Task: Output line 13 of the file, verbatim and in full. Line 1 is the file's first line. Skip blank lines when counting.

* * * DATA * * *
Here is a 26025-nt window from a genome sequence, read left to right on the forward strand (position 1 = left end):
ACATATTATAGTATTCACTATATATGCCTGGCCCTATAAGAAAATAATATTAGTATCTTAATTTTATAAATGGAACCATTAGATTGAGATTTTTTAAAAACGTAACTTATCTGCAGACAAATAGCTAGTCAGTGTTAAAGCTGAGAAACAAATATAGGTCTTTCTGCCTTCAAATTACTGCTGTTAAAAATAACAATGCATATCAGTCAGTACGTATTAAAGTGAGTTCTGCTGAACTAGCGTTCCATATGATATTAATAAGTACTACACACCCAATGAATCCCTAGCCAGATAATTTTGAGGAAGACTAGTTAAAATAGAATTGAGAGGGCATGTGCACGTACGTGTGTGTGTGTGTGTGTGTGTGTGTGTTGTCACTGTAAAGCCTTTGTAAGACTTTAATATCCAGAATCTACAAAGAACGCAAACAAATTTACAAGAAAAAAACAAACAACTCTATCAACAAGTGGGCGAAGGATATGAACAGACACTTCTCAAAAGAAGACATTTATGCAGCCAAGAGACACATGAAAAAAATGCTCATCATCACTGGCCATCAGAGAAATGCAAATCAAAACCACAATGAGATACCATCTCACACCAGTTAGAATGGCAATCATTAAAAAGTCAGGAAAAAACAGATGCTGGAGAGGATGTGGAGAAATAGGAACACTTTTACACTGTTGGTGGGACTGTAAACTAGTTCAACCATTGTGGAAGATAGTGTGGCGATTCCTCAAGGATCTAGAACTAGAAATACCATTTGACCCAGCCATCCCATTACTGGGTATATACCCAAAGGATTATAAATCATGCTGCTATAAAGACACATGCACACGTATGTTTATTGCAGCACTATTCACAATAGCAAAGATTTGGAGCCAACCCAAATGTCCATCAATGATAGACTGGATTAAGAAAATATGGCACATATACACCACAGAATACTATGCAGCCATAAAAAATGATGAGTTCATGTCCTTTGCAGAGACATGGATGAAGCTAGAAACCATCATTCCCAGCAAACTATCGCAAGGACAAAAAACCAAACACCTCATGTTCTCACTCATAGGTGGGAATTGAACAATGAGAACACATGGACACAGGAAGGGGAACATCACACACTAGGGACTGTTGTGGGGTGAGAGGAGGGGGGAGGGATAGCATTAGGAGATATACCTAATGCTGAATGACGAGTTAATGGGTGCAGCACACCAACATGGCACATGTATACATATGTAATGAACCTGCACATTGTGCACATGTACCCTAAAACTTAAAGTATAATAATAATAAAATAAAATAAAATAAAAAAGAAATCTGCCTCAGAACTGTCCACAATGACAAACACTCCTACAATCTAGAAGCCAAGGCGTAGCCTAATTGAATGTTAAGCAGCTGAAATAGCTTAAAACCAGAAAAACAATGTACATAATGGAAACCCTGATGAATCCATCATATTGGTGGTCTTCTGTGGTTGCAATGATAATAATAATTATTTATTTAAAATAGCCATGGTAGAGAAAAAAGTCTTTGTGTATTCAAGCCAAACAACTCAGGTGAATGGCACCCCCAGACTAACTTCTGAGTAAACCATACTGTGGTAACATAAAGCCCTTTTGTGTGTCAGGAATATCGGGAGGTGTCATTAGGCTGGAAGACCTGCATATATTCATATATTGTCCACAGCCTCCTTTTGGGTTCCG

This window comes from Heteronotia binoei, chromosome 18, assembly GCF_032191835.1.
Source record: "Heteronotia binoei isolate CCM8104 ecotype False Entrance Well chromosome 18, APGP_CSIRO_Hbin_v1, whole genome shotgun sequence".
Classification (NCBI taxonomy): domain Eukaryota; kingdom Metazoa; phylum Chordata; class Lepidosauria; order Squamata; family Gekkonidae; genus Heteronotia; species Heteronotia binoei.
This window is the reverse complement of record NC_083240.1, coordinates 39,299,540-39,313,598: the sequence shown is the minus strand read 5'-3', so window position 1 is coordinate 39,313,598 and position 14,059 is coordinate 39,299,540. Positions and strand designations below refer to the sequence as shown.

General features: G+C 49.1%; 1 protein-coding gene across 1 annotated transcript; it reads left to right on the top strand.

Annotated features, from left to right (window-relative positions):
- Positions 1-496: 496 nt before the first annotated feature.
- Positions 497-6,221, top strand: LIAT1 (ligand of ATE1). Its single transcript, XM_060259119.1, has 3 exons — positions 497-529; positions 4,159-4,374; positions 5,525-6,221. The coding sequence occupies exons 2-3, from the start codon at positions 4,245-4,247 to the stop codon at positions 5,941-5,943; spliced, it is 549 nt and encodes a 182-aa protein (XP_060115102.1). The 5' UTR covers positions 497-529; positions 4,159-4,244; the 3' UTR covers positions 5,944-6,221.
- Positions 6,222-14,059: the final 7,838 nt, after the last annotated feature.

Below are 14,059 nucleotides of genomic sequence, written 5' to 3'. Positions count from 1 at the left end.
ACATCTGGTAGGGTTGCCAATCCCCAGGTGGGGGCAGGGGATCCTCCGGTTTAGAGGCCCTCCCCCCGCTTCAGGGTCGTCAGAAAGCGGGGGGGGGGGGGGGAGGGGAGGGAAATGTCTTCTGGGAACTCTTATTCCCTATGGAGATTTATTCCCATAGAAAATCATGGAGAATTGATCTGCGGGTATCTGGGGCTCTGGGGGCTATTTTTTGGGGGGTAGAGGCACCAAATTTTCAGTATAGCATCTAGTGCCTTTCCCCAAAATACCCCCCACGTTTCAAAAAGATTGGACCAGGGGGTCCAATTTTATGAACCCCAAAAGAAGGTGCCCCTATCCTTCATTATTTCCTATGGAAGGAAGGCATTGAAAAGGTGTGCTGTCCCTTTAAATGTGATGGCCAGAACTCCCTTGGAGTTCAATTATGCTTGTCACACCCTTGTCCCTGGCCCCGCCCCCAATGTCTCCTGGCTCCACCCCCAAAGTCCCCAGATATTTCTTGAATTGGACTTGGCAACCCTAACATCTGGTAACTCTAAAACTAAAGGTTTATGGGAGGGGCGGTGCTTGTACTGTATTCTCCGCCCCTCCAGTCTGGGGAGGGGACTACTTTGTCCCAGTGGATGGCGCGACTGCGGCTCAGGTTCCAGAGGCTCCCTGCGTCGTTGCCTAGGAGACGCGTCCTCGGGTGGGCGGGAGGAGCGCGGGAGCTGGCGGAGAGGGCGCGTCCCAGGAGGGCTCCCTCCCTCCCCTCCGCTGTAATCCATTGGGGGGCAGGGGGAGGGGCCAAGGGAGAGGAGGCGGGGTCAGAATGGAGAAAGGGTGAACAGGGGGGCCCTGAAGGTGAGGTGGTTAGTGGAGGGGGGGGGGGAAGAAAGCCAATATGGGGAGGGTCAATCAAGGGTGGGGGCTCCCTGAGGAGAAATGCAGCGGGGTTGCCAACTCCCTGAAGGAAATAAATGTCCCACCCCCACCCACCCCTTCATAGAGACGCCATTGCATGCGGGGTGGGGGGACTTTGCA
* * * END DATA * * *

ACATCTGGTAGGGTTGCCAATCCCCAGGTGGGGGCAGGGGATCCTCCGGTTTAGAGGCCCTCCCCCCGCTTCAGGGTCGTCAGAAAGCGGGGGGGGGGGGGGGAGGGGAGGGAAATGTCTTCTGGGAACTCTTATTCCCTATGGAGATTTATTCCCATAGAAAATCATGGAGAATTGATCTGCGGGTATCTGGGGCTCTGGGGGCTATTTTTTGGGGGGTAGAGGCACCAAATTTTCAGTATAGCATCTAGTGCCTTTCCCCAAAATACCCCCCACGTTTCAAAAAGATTGGACCAGGGGGTCCAATTTTATGAACCCCAAAAGAAGGTGCCCCTATCCTTCATTATTTCCTATGGAAGGAAGGCATTGAAAAGGTGTGCTGTCCCTTTAAATGTGATGGCCAGAACTCCCTTGGAGTTCAATTATGCTTGTCACACCCTTGTCCCTGGCCCCGCCCCCAATGTCTCCTGGCTCCACCCCCAAAGTCCCCAGATATTTCTTGAATTGGACTTGGCAACCCTAACATCTGGTAACTCTAAAACTAAAGGTTTATGGGAGGGGCGGTGCTTGTACTGTATTCTCCGCCCCTCCAGTCTGGGGAGGGGACTACTTTGTCCCAGTGGATGGCGCGACTGCGGCTCAGGTTCCAGAGGCTCCCTGCGTCGTTGCCTAGGAGACGCGTCCTCGGGTGGGCGGGAGGAGCGCGGGAGCTGGCGGAGAGGGCGCGTCCCAGGAGGGCTCCCTCCCTCCCCTCCGCTGTAATCCATTGGGGGGCAGGGGGAGGGGCCAAGGGAGAGGAGGCGGGGTCAGAATGGAGAAAGGGTGAACAGGGGGGCCCTGAAGGTGAGGTGGTTAGTGGAGGGGGGGGGGGAAGAAAGCCAATATGGGGAGGGTCAATCAAGGGTGGGGGCTCCCTGAGGAGAAATGCAGCGGGGTTGCCAACTCCCTGAAGGAAATAAATGTCCCACCCCCACCCACCCCTTCATAGAGACGCCATTGCATGCGGGGTGGGGGGACTTTGCA